University of Georgia political science professor Charles Bullock, in a retrospective on the Nov. 3 election for Oconee County Republicans, said the Democratic victory in the presidential race in Georgia was the result of trends a long time in the making.
“The state has been changing,” Bullock said. “This is not something that has happened over night.” The highwater point for Republicans came in 2004, and since that time Republican strength in the state has been on the decline, he said.
Bullock, an expert on Georgia politics, was the featured speaker at the November meeting of the Oconee County Republicans.
About 25 people assembled in the basement meeting room of the Oconee County Chamber of Commerce on Nancy Drive in Watkinsville, but Party Chair Steven Stickland as well as Bullock and two other speakers were connected via Zoom.
The first speaker was Lauren “Bubba” McDonald, who is in a runoff with Democrat Daniel Blackman in District 4 of the Georgia Public Service Commission. The candidates run statewide despite being designated as from a District.
McDonald, who is the incumbent, said he wants to stay on the Commission to see Plant Vogtle nuclear plants three and four near Waynesboro through to completion
James Chafin, running without a party label in the District Attorney runoff on the ballot in Oconee and Clarke counties Tuesday, followed McDonald and said voters should pick him over Democrat Deborah Gonzalez because of his experience as a prosecutor.
In early voting last week, 3,467 of Oconee County’s 30,071 active voters cast a ballot, and another 175 voters had returned an absentee ballot. That’s a turnout rate so far of 12.1 percent.
In Clarke County, 5,743 of the county’s 76,779 active voters participated in early voting, and another 242 turned in an absentee ballot. That’s a participation rate of 7.8 percent.
Turnout Key In DA Race
In his comments to the Republican Party members at the Nov. 23 meeting, Chafin focused on turnout, urging those present to vote and get others to do so as well.
On Nov. 3, Gozalez got 60.1 percent of the votes cast in Clarke County but only 24.4 percent in Clarke County, while Chafin got 22.5 percent of the vote in Clarke County and 60. 3 percent in Oconee. Gonzalez ended up with 48.4 percent of the vote to Chafin’s 34.9 percent.
Chafin, who lives in Athens-Clarke County, currently is deputy chief assistant attorney in the District Attorney Office for the Western Judicial District, which consists of Oconee and Clarke counties.
Gonzalez is an Athens entertainment attorney and former state legislator.
“This job is all about experience,” Chafin said. "It’s all about holding people accountable. It’s all about public safety.”
Voting is from 7 a.m. to 7 p.m. on Tuesday at the county's regular voting locations.
Composition Of Electorate
Bullock identified a number of trends that have worked to make Georgia more competitive.
One is the shift in the population away from the rural areas to metropolitan areas. Rural areas remain Republican strongholds, he said, but fewer people live there.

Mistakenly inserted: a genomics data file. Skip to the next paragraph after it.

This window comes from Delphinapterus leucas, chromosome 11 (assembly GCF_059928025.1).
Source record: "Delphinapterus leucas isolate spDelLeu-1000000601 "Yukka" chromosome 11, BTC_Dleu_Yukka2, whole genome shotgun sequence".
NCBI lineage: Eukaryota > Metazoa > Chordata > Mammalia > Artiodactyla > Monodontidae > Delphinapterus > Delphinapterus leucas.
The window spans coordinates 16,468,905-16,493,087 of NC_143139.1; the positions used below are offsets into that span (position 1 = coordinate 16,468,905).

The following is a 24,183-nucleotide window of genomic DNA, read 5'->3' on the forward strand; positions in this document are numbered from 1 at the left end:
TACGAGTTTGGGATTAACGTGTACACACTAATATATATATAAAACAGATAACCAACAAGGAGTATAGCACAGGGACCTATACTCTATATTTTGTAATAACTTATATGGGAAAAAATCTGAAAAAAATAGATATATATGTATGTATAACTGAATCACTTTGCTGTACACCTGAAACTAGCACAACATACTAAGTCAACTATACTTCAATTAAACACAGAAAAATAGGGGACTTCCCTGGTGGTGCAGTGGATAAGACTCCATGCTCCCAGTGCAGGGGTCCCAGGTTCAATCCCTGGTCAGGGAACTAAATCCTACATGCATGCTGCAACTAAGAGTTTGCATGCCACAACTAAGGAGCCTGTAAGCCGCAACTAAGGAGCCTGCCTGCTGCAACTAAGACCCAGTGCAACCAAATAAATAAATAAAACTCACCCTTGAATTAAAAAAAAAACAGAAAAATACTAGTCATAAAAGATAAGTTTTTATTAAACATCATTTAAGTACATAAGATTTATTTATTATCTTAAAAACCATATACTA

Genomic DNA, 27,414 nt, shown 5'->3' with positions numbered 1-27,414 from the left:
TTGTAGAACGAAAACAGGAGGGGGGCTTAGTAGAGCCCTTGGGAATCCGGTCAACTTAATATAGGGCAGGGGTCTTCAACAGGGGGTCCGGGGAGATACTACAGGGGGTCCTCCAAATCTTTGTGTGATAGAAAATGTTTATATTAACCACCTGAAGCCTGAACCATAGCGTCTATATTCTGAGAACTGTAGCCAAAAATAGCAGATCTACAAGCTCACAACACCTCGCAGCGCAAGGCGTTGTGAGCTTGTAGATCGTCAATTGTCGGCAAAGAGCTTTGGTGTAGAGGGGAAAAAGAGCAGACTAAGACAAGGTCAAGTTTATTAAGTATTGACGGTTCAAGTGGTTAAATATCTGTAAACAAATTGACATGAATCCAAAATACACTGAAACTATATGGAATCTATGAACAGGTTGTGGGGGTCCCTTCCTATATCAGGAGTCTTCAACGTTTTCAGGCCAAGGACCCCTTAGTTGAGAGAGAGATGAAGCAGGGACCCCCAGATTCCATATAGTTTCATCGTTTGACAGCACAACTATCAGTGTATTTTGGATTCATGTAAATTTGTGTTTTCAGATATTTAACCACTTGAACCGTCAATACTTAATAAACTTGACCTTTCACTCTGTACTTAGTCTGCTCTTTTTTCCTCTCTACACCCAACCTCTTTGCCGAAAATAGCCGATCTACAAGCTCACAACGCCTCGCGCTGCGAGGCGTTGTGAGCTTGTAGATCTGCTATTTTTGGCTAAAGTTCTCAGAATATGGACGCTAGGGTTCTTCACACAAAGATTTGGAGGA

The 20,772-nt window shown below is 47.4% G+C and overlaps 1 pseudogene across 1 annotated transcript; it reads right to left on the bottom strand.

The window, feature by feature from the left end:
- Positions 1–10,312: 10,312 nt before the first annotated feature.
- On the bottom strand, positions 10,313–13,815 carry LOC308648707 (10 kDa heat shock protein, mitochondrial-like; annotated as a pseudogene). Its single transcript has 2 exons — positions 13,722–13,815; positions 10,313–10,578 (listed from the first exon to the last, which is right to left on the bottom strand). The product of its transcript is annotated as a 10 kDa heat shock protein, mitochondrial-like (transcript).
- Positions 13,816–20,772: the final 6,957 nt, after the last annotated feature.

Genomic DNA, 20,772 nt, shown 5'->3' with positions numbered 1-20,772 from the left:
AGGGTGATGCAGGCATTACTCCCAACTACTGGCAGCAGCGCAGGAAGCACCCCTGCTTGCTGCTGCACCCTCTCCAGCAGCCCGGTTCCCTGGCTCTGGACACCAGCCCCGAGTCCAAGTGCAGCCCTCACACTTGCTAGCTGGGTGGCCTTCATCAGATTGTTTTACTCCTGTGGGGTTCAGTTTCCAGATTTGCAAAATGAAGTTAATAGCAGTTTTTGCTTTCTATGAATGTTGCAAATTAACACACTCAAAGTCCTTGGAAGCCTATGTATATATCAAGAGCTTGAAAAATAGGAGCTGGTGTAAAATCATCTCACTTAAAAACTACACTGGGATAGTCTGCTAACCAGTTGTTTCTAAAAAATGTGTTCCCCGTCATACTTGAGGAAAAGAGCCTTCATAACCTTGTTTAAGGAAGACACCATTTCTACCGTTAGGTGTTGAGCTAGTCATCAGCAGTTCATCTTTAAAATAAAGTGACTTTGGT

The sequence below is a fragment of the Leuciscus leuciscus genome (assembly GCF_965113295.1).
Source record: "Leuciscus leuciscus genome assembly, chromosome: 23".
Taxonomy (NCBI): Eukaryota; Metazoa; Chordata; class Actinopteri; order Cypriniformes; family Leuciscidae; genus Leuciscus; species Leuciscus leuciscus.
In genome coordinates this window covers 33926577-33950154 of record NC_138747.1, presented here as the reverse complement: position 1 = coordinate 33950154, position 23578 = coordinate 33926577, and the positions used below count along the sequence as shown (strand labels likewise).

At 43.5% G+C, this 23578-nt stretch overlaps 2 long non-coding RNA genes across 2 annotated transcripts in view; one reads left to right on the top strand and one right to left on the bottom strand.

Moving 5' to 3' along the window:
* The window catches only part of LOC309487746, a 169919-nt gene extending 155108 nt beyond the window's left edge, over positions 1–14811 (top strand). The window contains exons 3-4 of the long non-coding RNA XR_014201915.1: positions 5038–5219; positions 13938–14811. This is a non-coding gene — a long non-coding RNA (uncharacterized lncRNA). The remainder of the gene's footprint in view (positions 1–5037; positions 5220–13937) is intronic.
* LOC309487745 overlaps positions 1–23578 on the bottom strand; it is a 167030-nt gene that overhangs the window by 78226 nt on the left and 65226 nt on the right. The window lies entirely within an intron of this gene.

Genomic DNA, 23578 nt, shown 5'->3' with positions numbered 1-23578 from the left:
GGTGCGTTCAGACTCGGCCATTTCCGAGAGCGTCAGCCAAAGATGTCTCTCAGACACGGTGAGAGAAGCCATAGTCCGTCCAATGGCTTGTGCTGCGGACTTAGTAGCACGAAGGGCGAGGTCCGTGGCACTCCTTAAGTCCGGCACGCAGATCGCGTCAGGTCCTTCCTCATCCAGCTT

The composition of the electorate also has changed, Bullock said.
Twenty-four years ago, 77 percent of the votes cast in Georgia were by Whites, Bullock said. In 2018, less than 60 percent of the votes cast were by Whites, he added.
“It is changing in terms of people moving here from across the country,” Bullock said “These folks who are moving to Georgia tend to be more Democratic.”
Million Voters Added
The state has added more than a million voters since 2016, Bullock said. Two-thirds of these added voters are minorities, he said, and half are younger than 25 years old.
“Both of those elements tends to be voters who favor Democrats,” he said.
“If you’ve been here less than 20 years,” Bullock said, “the odds were you were voting for Joe Biden.”
Bullock said it is difficult to speculate about how these changes will affect the vote in the January 5 runoff elections.
He said the rivalry between Doug Collins and Kelly Loeffler left over from the Nov. 3 special election could be hard to set aside.
He also said the argument that Republicans shouldn’t vote because of their concern about the Nov. 3 outcome was “illogical,” but he said it could have impact.
McDonald And Plant Vogtle
“The reason Bubba McDonald is seeking re-election is because I want to finish those two nuclear plants in Georgia,” McDonald told the audience.
“It is going to be the greatest thing for Georgia for the next 80 to 100 years, developing, having clean, affordable and reliable energy,” McDonald said. “It’s the best partner that solar energy can have.”
McDonald will be on the ballot on Jan. 5, with incumbent U.S. Senator David Perdue and Democrat Jon Ossoff, and incumbent U.S. Senator Kelly Loeffler and Democrat Raphael Warnock.
McDonald began his comments talking about those two races.
“If we don’t win these seats, folks,” McDonald said, “my grandchildren won’t have a chance in this world.”
The video below is taken from the Zoom session.
I did not attend the physical meeting at the Chamber of Commerce.
McDonald began his comments at 14:14 in the video.
Chafin began speaking at 21:20 in the video.
Bullock’s comments begin at 35:25.